Evolution by natural selection as set out in Charles Darwin’s On the Origin of Species from 1859 is often thought of as a constant and bloody struggle for survival. Here, living organisms are engaged in an incessant fight to survive long enough to reproduce and over the long stretches of geological time, species adapt to their environment so as to enhance their prospects of leaving descendants. Those that don’t leave descendants become extinct.
This view of evolution as red in tooth and claw mischaracterizes the totality of Darwin’s thought. In the Origin of Species, Darwin briefly refers to what he calls sexual selection, which he refers to as not “a struggle for existence, but on a struggle between the males for possession of the females”. The peacock is perhaps the clearest example of the concept with its beautiful tail feathers, which it flourishes to attract the attention of a peahen. Its beauty aside, the peacock’s tail must be an ungainly hindrance to the bird in its daily life; its length when trailing on the ground and visibility when displayed must make it easier for a predator to catch. If evolution was just a struggle to survive, why did the peacock have such an impediment to its chances of survival?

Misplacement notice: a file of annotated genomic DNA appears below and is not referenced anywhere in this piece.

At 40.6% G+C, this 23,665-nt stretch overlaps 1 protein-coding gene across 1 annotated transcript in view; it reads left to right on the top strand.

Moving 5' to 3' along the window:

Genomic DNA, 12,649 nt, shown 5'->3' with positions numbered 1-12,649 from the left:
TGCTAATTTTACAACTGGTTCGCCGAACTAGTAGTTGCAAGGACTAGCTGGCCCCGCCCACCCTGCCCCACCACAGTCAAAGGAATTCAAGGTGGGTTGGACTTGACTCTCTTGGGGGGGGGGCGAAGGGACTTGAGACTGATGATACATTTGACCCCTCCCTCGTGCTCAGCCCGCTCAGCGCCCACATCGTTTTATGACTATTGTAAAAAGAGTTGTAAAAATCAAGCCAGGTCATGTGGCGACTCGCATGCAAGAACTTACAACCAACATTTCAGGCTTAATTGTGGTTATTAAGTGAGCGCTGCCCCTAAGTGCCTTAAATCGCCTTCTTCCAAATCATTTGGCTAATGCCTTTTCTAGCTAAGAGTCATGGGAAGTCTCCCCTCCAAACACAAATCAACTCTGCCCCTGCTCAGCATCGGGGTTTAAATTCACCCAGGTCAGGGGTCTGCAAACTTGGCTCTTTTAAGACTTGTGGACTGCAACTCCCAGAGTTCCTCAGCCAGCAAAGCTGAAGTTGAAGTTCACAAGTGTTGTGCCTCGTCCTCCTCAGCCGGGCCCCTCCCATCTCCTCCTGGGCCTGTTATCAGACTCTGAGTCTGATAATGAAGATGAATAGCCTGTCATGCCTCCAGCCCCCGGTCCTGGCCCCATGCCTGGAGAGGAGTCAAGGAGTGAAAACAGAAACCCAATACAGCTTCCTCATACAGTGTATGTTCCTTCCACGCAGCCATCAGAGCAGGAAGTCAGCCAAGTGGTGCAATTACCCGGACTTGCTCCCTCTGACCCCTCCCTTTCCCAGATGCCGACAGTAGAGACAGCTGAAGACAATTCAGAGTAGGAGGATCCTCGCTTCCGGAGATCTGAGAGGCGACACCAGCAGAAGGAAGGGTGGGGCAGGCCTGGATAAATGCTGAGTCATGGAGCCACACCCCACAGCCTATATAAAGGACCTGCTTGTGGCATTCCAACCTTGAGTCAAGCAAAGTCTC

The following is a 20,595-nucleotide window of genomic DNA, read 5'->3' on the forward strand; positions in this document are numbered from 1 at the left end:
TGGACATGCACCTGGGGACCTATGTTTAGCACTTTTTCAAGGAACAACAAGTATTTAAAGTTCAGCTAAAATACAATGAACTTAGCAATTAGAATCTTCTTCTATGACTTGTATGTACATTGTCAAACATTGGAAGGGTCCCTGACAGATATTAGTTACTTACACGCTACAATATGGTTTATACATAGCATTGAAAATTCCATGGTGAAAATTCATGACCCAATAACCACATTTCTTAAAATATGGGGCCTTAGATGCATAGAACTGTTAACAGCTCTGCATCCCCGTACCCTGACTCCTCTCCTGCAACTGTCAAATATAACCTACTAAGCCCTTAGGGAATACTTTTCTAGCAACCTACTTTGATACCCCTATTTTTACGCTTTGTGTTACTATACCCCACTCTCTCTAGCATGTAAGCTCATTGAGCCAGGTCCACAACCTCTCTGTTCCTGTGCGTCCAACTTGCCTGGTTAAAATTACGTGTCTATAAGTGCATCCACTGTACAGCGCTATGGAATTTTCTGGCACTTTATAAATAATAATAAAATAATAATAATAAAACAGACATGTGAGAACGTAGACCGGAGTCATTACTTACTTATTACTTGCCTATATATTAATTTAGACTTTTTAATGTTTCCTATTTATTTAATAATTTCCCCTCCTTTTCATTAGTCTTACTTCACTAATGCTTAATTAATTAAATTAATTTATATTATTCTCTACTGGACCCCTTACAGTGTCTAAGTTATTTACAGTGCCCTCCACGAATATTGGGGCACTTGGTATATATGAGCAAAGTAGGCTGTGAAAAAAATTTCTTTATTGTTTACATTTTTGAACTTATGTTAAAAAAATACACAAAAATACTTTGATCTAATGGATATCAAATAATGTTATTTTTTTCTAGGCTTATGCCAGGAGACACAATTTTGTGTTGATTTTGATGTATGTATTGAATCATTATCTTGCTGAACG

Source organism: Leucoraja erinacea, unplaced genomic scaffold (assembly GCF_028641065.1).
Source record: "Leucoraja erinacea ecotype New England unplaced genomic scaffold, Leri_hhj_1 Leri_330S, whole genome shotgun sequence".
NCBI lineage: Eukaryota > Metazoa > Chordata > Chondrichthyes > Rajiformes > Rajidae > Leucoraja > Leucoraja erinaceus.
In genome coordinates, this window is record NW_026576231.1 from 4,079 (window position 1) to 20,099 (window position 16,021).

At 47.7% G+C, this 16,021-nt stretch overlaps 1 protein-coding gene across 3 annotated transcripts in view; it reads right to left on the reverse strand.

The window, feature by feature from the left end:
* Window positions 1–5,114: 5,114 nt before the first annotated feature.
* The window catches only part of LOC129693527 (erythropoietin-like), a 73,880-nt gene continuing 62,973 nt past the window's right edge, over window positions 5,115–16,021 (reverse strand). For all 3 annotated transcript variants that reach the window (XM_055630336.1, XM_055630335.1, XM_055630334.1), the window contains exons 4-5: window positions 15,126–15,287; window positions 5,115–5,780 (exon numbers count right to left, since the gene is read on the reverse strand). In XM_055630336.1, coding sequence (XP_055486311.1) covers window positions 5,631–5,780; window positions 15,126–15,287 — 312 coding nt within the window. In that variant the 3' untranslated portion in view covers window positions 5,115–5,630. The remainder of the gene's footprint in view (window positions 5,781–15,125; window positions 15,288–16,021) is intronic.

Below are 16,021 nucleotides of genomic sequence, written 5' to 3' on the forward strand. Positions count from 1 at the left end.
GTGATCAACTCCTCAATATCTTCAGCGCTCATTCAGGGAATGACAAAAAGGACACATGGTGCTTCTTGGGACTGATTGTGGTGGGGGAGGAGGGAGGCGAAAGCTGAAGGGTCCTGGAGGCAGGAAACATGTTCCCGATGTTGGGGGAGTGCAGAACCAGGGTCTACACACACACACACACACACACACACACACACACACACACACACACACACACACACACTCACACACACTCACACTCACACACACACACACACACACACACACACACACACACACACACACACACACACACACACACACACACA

So striking was the example of the peacock in suggesting that there was more to evolution than just a struggle for existence that in 1860, Darwin wrote, “[T]he sight of a feather in a peacock’s tail, whenever I gaze at it, makes me sick!” Peacocks and other examples of such displays lead to Darwin developing his ideas on sexual selection in a later volume entitled The Descent of Man, and Selection in Relation to Sex in 1871, yet this aspect of his theory of evolution has never received the same degree of attention as the concept of natural selection by adaptation, in part due to resistance by some of his original supporters.